So while the largest corporations in the States get fat on the blood of Iraq, including Trijicon who have a $660 million multi-year contract to provide up to 800,000 sights to the Marine Corp and even more to the U.S. Army, America’s own citizens have been tossed into a deep recession. And the president who has managed to prevent that recession from becoming a full-on depression, all the while trying to repair a deeply damaged health care system that doesn’t care for its own, has come under attack as a man who is trying to destroy this country and everything it stands for.

At what point do we heed the lessons and shame of Joseph McCarthy and the fear that drove that man and his many, many followers? At what point do we face up to the fact that our country and its citizens were lied to, led astray? At what point do we, as a nation, choose to enter into adulthood and face our own demons? When do we, as Dick Cheney would call it, “Man-up”?

A recent hearing in the U.K. on that country’s involvement in the war in Iraq revealed that the U.S. was already discussing plans to invade Iraq less than a month after George W. Bush took office. This was, if you haven’t already figured it out, long before the 9/11 attacks. These plans are well-documented in the Downing Street Memo transcribing the minutes of a meeting between Tony Blair’s senior ministers on July 23, 2002.

That same recent U.K. hearing also reportedly revealed that Blair lied to the public when he claimed that Britain’s objective in the invasion of Iraq was ‘disarmament’ and not ‘regime change.’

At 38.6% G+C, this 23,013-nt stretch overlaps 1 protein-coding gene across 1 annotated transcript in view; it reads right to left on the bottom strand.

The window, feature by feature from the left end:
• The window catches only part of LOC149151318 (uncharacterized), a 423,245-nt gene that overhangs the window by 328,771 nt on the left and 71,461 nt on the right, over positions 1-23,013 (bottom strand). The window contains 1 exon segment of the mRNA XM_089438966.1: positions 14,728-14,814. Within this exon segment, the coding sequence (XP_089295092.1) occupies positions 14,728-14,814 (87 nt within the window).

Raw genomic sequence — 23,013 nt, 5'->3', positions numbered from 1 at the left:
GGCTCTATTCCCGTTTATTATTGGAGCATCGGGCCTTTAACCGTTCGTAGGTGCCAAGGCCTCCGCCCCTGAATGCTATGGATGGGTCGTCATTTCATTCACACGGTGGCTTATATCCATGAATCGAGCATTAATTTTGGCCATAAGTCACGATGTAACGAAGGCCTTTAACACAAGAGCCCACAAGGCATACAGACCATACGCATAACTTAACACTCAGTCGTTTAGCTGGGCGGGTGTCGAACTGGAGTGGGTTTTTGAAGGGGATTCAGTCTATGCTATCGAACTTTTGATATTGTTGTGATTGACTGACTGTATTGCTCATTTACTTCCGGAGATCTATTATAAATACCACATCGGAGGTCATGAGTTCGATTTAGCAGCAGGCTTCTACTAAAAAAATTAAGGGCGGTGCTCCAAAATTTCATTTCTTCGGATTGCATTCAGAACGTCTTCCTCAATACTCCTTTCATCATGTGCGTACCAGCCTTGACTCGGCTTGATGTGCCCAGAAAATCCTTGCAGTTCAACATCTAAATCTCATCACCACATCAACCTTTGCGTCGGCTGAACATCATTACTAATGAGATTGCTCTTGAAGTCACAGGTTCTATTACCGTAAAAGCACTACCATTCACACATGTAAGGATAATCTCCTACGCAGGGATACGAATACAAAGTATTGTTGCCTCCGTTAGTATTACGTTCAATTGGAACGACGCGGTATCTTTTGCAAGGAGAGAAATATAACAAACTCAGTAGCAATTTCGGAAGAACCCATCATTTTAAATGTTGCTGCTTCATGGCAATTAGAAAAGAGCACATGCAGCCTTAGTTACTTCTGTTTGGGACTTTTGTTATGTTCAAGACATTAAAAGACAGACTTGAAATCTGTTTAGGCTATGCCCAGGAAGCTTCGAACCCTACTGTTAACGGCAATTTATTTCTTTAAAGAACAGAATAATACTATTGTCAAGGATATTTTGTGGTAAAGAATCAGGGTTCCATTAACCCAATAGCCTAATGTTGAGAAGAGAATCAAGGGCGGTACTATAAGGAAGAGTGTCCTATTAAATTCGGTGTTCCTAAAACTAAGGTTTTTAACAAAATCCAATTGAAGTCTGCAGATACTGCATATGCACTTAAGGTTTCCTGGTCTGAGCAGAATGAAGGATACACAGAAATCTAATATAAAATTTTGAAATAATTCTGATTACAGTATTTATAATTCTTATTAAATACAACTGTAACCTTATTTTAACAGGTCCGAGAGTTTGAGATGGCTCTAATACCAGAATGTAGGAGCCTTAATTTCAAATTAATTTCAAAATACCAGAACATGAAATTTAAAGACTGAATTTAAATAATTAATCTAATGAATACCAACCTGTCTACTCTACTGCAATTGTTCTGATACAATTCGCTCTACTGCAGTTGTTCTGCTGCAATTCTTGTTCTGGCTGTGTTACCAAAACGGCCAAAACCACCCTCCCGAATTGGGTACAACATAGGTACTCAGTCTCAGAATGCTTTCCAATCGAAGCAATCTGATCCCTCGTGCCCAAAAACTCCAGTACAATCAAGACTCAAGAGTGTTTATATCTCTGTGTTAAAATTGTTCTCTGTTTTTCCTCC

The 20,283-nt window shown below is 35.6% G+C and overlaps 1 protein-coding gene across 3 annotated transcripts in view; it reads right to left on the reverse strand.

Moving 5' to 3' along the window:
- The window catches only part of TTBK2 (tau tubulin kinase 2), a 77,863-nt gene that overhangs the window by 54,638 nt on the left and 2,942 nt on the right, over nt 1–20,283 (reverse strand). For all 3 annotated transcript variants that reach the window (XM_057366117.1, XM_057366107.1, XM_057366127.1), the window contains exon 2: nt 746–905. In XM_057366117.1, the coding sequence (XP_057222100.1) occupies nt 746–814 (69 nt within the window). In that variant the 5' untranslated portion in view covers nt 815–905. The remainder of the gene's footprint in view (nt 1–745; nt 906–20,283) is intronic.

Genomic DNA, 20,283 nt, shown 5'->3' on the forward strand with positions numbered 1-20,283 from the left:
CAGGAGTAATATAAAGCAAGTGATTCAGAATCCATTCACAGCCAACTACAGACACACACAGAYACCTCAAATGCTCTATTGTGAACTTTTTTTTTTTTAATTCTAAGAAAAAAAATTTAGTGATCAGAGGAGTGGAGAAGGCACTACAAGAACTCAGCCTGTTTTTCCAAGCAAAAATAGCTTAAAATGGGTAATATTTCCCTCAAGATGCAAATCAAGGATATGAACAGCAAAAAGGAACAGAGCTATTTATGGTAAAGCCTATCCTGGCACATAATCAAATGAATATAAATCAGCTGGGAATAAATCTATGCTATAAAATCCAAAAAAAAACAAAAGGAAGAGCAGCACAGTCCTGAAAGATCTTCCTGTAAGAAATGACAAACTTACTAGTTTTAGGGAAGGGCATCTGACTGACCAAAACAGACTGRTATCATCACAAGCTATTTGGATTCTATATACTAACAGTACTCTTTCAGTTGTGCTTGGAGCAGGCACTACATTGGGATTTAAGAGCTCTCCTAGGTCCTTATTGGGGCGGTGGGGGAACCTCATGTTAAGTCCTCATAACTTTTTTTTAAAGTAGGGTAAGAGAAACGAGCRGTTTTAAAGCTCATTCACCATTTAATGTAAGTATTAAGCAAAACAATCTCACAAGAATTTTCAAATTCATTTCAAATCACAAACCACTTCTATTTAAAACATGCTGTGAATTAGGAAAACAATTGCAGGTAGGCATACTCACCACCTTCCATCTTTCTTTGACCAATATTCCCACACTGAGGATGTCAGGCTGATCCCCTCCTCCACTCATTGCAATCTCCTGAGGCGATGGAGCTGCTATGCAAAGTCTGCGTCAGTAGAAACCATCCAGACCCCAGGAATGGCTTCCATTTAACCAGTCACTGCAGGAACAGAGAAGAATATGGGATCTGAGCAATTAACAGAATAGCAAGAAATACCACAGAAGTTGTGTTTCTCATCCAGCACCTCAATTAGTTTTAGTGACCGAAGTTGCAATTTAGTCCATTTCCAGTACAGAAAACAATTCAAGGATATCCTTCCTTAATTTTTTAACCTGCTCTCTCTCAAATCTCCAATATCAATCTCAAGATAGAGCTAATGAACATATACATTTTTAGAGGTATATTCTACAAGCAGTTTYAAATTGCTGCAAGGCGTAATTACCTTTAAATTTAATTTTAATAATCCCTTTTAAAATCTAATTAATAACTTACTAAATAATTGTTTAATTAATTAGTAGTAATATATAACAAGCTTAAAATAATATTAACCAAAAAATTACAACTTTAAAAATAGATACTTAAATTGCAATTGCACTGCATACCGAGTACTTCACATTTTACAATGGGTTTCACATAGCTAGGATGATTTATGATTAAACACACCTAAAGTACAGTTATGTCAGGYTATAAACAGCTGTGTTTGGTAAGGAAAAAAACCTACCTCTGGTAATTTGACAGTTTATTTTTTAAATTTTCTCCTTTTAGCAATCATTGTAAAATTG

Too bad we haven’t yet had hearings of our own on this side of the Atlantic. Maybe it would open some of those tightly shut eyes still mourning the loss of the good Christian president who so valiantly protected our nation through what is known as the Bush Doctrine which includes a policy of “preventive” war which held that:

The security environment confronting the United States today is radically different from what we have faced before. Yet the first duty of the United States Government remains what it always has been: to protect the American people and American interests. It is an enduring American principle that this duty obligates the government to anticipate and counter threats, using all elements of national power, before the threats can do grave damage. The greater the threat, the greater is the risk of inaction – and the more compelling the case for taking anticipatory action to defend ourselves, even if uncertainty remains as to the time and place of the enemy’s attack. There are few greater threats than a terrorist attack with WMD.